Obsessive thoughts, paralyzing fears, strange rituals - to a certain extent, many of us are prone to all that. But how can we know if this is beyond the scope of healthy behavior and if it is time to seek help from a mental health professional? Living with obsessive-compulsive disorder (OCD) is not easy. A person suffering from this condition has to deal with intrusive thoughts that cause this individual severe anxiety. To get rid of this distress, an OCD person constantly feels like they have to perform specific rituals, otherwise referred to as compulsions.
OCD is classified as an anxiety disorder, and, as we mentioned above, anxiety is familiar to almost everyone. But it’s not like any healthy individual understands what an OCD person has to experience. For instance, headaches are familiar to everyone, but this does not mean that we all know how migraine sufferers feel exactly.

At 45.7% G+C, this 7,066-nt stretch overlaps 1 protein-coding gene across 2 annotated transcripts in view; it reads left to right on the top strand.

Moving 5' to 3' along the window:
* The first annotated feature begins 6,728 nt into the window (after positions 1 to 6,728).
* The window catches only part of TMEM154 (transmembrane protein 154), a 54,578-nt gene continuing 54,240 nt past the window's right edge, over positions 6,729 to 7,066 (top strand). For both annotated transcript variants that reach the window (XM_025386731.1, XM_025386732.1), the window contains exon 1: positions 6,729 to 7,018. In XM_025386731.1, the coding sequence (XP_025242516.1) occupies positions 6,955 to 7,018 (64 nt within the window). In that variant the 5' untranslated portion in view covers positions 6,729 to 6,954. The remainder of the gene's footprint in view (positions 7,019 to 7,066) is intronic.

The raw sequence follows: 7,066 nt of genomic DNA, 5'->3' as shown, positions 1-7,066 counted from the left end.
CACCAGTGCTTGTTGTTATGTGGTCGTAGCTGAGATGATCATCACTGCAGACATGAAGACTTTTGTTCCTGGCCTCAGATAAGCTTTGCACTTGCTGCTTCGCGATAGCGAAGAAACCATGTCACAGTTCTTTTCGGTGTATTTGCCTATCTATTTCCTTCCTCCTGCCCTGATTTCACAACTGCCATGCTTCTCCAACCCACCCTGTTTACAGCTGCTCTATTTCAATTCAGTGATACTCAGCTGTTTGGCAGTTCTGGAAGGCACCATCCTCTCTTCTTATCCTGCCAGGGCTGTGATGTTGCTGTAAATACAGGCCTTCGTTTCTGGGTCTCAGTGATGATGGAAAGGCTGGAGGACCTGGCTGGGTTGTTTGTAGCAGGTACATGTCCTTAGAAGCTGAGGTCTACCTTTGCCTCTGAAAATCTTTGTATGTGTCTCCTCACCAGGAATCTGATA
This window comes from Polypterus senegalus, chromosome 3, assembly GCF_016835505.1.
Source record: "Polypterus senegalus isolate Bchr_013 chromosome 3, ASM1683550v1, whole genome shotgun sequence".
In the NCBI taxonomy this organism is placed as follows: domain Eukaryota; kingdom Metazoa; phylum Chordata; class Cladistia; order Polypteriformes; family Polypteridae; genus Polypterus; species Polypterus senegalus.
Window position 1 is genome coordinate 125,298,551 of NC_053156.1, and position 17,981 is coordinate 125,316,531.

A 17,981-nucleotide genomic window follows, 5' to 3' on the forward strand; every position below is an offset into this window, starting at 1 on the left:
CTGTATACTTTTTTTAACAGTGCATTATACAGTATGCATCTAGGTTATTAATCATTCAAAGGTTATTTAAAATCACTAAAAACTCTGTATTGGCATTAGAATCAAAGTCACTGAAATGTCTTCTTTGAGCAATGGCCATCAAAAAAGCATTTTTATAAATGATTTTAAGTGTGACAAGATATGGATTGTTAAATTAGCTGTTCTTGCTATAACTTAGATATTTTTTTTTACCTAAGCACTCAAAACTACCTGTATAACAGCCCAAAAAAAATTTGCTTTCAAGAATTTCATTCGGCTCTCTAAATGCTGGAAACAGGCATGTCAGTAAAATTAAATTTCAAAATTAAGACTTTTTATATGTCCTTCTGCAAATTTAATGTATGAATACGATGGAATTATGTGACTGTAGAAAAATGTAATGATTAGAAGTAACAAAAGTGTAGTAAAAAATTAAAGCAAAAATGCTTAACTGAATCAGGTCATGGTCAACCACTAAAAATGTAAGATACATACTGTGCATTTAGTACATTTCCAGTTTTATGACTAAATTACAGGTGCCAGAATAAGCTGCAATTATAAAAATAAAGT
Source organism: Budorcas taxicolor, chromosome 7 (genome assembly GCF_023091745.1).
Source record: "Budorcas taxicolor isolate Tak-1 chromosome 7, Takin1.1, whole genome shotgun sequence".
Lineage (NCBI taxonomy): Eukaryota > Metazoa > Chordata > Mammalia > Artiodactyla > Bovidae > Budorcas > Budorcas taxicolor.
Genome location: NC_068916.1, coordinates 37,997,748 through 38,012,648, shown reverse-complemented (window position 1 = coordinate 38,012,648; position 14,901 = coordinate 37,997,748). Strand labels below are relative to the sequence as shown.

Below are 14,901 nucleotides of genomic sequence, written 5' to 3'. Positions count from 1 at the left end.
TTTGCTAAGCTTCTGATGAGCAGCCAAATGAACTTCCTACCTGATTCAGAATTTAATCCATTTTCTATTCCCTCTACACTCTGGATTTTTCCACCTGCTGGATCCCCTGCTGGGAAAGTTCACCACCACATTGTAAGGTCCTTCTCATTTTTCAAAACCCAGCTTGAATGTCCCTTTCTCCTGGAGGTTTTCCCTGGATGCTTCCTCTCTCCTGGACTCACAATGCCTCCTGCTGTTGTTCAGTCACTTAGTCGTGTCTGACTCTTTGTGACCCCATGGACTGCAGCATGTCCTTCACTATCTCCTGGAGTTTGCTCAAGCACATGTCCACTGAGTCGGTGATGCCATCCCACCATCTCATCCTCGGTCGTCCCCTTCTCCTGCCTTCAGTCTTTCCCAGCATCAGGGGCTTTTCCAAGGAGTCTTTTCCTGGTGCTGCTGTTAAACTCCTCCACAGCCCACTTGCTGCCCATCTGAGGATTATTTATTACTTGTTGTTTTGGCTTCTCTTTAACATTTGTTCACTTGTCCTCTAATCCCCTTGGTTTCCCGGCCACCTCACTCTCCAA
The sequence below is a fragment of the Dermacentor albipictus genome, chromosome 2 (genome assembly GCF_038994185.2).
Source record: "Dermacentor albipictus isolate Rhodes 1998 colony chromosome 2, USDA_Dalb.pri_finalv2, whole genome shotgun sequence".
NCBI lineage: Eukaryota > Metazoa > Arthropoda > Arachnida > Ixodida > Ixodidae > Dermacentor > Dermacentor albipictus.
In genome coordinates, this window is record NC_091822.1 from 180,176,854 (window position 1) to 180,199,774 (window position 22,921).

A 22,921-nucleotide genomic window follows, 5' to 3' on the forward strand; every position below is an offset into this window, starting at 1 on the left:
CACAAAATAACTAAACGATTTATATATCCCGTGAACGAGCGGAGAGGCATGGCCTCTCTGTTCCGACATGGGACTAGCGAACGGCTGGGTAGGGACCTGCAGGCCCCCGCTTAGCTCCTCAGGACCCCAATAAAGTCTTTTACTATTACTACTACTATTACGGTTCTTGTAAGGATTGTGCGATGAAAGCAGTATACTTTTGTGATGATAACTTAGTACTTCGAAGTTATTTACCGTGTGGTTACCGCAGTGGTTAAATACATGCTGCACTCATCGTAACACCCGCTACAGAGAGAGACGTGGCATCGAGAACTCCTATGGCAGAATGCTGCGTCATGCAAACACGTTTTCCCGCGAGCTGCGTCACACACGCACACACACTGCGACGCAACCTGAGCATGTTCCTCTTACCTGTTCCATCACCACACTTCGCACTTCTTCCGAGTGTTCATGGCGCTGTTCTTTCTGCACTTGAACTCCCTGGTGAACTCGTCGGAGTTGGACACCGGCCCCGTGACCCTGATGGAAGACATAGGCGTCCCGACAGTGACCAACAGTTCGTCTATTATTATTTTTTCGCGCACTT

Symptoms of OCD can interfere with a person's ability to work, live, and build healthy relationships with other people. “Human brain is designed to always warn us of the dangers that threaten our survival. But in OCD patients, this brain system does not work properly. As a result, they are often overwhelmed by a real “tsunami” of unpleasant experiences, and they are not able to focus on anything else”, explains psychologist Stephen Philipson, clinical director of the Center for Cognitive Behavioral Therapy in New York.
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There are different rituals performed by individuals suffering from OCD. Most of them fall under one of the following four categories:
1. Repeating actions: constant hand washing, too frequent clothes changing;
2. Decontamination rituals: repeated thorough cleaning, sanitizing, disinfecting;
3. Ordering and arranging actions: proofreading letters or texts over and over again until they look perfect or meticulously lining up all the clothes in the closet so that they are arranged according to color;
4. Reassurance-seeking and checking rituals: constant checking in with a loved one over and over again to ensure everything is OK or monitoring one’s blood pressure, heart rate, or temperature.